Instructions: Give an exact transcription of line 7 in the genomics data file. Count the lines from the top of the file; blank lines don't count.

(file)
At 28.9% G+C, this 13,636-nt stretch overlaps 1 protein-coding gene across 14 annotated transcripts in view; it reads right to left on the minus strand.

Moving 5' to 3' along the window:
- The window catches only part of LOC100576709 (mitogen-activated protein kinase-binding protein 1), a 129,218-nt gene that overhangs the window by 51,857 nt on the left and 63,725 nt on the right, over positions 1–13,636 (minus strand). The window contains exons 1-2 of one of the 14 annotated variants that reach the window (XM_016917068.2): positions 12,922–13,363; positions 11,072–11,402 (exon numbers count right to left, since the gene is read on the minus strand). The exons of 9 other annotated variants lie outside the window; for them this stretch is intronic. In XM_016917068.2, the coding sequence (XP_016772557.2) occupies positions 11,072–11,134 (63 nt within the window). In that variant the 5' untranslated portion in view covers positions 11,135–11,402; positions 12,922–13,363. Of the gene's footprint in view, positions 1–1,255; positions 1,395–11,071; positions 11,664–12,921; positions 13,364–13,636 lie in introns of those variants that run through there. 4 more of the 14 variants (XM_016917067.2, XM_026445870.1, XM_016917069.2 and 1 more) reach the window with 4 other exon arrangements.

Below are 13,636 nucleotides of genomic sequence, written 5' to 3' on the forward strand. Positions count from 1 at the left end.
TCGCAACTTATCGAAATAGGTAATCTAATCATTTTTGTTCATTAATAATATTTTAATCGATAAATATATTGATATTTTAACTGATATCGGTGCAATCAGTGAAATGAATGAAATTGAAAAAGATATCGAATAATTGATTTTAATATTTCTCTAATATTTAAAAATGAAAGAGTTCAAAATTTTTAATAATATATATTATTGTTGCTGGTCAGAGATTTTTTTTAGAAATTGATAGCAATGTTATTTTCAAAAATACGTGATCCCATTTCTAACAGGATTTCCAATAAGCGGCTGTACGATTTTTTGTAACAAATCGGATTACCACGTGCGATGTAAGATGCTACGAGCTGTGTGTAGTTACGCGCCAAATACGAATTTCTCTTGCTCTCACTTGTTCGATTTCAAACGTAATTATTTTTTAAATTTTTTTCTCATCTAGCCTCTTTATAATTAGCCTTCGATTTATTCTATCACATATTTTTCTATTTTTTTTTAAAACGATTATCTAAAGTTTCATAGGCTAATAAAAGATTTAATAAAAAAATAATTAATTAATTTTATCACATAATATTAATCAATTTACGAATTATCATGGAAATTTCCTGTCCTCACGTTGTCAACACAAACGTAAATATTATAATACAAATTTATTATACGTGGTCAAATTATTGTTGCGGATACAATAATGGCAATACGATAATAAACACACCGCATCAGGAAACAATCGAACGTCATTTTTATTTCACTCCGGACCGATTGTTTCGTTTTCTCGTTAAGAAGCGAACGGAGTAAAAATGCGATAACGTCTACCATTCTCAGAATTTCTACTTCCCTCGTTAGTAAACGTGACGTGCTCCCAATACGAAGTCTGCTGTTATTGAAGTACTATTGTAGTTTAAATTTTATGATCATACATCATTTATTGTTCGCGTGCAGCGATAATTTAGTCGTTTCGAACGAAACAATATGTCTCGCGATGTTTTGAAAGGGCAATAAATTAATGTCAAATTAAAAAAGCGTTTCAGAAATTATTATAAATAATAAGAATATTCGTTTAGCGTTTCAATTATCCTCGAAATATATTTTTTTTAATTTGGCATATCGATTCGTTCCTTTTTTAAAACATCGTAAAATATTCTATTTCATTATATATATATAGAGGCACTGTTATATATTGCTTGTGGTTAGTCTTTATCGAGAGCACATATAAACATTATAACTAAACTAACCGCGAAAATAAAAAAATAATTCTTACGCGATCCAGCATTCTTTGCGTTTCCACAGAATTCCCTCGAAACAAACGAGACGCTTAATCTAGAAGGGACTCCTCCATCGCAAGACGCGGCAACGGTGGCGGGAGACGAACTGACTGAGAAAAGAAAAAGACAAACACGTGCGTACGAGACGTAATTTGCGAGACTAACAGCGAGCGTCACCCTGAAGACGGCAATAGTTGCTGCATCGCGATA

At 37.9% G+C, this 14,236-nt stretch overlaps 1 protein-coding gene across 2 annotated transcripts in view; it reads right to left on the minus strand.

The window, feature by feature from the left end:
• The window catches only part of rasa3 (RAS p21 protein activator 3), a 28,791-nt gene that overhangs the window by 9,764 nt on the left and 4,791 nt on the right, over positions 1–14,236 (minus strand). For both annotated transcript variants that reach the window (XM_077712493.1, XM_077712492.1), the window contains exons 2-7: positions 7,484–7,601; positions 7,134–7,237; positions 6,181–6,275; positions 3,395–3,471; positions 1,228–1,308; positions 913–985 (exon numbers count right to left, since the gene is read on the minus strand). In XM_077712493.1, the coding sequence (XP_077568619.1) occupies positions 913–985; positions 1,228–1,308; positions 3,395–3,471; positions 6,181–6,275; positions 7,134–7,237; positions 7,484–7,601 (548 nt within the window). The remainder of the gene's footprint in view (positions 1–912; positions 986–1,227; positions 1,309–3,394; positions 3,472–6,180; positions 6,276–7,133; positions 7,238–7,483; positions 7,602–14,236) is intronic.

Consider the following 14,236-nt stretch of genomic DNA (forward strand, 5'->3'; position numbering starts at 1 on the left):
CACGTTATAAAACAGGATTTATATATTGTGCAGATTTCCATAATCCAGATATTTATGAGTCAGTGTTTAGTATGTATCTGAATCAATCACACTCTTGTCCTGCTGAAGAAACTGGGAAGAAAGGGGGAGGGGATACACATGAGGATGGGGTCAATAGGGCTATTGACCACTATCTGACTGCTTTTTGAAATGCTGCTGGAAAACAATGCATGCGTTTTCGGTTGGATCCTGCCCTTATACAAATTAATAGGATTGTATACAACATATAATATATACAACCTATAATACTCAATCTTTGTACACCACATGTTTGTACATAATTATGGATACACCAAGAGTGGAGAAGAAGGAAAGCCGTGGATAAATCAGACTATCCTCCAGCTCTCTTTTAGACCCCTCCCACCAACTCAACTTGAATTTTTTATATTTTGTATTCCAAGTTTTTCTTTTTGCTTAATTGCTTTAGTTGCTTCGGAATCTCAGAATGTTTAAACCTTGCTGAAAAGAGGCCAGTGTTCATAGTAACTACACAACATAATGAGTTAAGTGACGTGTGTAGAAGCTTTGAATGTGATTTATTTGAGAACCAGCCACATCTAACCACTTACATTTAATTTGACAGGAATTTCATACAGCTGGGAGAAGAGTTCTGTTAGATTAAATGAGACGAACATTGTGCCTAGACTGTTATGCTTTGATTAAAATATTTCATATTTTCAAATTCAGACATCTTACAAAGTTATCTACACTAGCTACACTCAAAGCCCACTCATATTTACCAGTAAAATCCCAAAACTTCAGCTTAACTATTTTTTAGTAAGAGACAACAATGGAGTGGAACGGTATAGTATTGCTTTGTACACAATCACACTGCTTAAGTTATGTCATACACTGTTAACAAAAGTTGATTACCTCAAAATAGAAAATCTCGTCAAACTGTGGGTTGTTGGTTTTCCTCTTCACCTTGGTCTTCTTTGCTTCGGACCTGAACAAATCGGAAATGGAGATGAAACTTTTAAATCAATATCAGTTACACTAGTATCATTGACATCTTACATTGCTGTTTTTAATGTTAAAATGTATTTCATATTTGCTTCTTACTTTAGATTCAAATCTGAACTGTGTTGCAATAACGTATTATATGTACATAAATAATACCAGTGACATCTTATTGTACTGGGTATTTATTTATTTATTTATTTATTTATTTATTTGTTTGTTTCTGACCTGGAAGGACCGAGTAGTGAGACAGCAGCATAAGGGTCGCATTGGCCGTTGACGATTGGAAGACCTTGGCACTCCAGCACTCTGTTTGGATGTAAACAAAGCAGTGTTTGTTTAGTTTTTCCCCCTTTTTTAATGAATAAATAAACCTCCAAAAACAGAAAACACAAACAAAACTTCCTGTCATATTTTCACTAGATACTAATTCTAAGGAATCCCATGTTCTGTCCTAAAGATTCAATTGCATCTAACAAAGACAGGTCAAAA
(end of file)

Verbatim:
The window, feature by feature from the left end: